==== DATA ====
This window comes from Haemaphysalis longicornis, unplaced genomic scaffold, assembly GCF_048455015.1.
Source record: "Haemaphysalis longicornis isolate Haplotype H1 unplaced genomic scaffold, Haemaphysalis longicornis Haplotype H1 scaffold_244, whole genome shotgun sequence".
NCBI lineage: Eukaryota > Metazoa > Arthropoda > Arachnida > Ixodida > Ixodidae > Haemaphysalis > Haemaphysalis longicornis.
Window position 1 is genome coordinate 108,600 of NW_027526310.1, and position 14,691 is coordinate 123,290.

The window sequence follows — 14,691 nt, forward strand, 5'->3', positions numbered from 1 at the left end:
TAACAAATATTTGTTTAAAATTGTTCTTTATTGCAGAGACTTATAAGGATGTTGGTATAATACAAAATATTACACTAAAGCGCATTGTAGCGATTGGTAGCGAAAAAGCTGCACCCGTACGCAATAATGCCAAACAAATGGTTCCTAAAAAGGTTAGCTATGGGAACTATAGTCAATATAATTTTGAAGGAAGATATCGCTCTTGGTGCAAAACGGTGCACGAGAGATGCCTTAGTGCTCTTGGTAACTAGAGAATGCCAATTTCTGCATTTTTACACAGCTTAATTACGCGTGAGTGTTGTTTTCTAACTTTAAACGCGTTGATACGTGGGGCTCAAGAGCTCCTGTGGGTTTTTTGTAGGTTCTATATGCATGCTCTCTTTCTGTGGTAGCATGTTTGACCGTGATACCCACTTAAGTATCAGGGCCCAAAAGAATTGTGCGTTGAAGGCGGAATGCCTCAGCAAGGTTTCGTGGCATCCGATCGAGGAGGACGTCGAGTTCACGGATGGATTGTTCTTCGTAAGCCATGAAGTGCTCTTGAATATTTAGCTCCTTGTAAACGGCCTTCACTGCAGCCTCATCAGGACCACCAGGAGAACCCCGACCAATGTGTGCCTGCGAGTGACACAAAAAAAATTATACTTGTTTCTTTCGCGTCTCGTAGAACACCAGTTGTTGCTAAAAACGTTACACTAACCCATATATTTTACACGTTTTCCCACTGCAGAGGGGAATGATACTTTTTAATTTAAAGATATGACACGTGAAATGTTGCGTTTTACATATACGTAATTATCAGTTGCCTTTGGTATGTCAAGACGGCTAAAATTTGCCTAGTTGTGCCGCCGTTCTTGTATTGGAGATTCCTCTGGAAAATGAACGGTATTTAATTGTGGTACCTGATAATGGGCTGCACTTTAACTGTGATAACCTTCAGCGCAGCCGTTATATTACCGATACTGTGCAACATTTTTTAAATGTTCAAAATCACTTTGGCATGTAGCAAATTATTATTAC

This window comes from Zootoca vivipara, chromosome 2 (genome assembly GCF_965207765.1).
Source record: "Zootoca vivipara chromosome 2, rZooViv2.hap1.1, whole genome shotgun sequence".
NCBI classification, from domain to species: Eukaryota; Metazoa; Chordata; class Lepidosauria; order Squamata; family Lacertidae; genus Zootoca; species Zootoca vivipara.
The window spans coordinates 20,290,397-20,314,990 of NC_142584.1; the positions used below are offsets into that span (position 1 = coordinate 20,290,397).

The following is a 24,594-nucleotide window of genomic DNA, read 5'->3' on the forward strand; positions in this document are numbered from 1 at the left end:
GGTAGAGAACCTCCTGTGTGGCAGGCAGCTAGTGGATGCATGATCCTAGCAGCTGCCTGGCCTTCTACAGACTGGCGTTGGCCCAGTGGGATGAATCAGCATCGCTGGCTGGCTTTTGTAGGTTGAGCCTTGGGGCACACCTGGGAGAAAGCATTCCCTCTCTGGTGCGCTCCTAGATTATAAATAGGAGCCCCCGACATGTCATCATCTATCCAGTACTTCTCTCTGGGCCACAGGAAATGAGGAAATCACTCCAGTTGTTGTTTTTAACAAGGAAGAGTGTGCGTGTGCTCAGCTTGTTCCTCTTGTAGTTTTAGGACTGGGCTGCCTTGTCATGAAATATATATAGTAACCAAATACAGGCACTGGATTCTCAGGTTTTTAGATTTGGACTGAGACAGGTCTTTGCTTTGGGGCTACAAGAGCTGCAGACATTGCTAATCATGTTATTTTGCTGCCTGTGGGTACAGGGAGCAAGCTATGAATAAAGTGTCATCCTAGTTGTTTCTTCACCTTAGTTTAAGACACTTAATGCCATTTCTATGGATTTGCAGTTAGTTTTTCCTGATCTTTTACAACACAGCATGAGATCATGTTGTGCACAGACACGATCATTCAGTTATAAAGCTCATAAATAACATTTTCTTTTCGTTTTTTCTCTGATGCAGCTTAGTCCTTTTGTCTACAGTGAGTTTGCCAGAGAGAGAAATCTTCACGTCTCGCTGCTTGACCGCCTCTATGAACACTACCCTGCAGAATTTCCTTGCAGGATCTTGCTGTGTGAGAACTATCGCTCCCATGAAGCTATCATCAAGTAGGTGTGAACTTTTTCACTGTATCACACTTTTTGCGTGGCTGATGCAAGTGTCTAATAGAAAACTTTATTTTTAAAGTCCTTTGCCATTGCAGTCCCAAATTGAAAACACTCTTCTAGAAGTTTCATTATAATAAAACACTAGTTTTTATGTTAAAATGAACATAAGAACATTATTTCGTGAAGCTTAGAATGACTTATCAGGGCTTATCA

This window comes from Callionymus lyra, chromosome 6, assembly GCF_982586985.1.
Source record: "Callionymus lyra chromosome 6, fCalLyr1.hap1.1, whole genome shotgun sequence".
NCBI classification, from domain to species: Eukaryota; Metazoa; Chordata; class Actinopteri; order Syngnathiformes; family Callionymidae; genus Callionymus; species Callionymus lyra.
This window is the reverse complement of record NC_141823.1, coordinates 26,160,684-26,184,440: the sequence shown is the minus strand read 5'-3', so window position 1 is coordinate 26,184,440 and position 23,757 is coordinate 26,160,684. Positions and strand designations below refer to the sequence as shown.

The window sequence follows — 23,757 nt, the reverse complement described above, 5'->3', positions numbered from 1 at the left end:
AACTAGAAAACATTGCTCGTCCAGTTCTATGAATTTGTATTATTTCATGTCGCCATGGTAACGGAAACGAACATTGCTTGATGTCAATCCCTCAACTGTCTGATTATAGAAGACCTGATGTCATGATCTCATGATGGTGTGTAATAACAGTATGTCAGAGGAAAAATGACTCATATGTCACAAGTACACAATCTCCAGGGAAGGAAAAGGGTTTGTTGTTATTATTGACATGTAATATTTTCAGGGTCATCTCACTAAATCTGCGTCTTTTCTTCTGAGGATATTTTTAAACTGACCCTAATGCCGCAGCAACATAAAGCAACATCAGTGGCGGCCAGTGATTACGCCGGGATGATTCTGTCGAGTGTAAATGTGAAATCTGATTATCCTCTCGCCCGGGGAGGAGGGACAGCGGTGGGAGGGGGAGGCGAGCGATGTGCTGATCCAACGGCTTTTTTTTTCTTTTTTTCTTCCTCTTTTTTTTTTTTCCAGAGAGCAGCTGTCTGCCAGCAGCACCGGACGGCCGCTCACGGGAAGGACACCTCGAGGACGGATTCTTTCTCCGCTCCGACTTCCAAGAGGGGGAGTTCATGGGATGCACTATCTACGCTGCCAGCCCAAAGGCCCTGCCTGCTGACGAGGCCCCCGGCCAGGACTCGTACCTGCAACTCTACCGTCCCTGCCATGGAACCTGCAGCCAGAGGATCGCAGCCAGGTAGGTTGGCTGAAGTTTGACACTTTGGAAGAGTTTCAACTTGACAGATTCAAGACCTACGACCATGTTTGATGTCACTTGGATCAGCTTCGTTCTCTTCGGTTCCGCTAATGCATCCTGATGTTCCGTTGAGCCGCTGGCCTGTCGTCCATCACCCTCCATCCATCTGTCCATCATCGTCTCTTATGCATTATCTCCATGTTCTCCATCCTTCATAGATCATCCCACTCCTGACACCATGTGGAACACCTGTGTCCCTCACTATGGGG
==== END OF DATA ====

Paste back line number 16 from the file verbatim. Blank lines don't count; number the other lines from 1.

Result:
This window is the reverse complement of record NC_141823.1, coordinates 26,160,684-26,184,440: the sequence shown is the minus strand read 5'-3', so window position 1 is coordinate 26,184,440 and position 23,757 is coordinate 26,160,684. Positions and strand designations below refer to the sequence as shown.